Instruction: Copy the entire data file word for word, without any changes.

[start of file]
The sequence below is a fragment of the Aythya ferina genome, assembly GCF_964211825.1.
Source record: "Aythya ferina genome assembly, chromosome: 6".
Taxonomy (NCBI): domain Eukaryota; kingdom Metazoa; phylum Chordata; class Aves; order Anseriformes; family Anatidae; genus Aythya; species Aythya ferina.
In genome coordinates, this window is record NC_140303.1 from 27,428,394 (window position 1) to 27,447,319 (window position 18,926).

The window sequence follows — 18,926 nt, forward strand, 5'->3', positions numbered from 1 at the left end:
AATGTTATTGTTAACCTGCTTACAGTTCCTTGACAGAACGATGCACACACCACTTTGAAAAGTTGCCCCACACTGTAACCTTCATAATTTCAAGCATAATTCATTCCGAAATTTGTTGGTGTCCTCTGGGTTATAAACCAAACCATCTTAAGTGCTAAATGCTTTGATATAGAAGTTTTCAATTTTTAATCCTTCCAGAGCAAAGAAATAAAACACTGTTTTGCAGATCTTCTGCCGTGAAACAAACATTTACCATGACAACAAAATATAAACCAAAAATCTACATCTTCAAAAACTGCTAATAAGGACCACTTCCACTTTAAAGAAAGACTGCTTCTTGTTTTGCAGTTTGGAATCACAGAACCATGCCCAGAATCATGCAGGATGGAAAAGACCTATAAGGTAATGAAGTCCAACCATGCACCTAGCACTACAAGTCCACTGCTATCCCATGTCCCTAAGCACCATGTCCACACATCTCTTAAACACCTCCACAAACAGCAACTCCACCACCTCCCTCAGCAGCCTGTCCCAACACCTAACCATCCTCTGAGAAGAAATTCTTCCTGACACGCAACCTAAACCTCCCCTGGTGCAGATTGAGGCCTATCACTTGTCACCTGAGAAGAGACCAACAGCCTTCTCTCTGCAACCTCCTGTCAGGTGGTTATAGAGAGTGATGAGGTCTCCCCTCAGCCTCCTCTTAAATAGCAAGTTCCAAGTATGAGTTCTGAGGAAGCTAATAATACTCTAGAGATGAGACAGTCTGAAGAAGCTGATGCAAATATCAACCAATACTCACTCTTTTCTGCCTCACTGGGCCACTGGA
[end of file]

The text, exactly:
The sequence below is a fragment of the Aythya ferina genome, assembly GCF_964211825.1.
Source record: "Aythya ferina genome assembly, chromosome: 6".
Taxonomy (NCBI): domain Eukaryota; kingdom Metazoa; phylum Chordata; class Aves; order Anseriformes; family Anatidae; genus Aythya; species Aythya ferina.
In genome coordinates, this window is record NC_140303.1 from 27,428,394 (window position 1) to 27,447,319 (window position 18,926).

The window sequence follows — 18,926 nt, forward strand, 5'->3', positions numbered from 1 at the left end:
AATGTTATTGTTAACCTGCTTACAGTTCCTTGACAGAACGATGCACACACCACTTTGAAAAGTTGCCCCACACTGTAACCTTCATAATTTCAAGCATAATTCATTCCGAAATTTGTTGGTGTCCTCTGGGTTATAAACCAAACCATCTTAAGTGCTAAATGCTTTGATATAGAAGTTTTCAATTTTTAATCCTTCCAGAGCAAAGAAATAAAACACTGTTTTGCAGATCTTCTGCCGTGAAACAAACATTTACCATGACAACAAAATATAAACCAAAAATCTACATCTTCAAAAACTGCTAATAAGGACCACTTCCACTTTAAAGAAAGACTGCTTCTTGTTTTGCAGTTTGGAATCACAGAACCATGCCCAGAATCATGCAGGATGGAAAAGACCTATAAGGTAATGAAGTCCAACCATGCACCTAGCACTACAAGTCCACTGCTATCCCATGTCCCTAAGCACCATGTCCACACATCTCTTAAACACCTCCACAAACAGCAACTCCACCACCTCCCTCAGCAGCCTGTCCCAACACCTAACCATCCTCTGAGAAGAAATTCTTCCTGACACGCAACCTAAACCTCCCCTGGTGCAGATTGAGGCCTATCACTTGTCACCTGAGAAGAGACCAACAGCCTTCTCTCTGCAACCTCCTGTCAGGTGGTTATAGAGAGTGATGAGGTCTCCCCTCAGCCTCCTCTTAAATAGCAAGTTCCAAGTATGAGTTCTGAGGAAGCTAATAATACTCTAGAGATGAGACAGTCTGAAGAAGCTGATGCAAATATCAACCAATACTCACTCTTTTCTGCCTCACTGGGCCACTGGA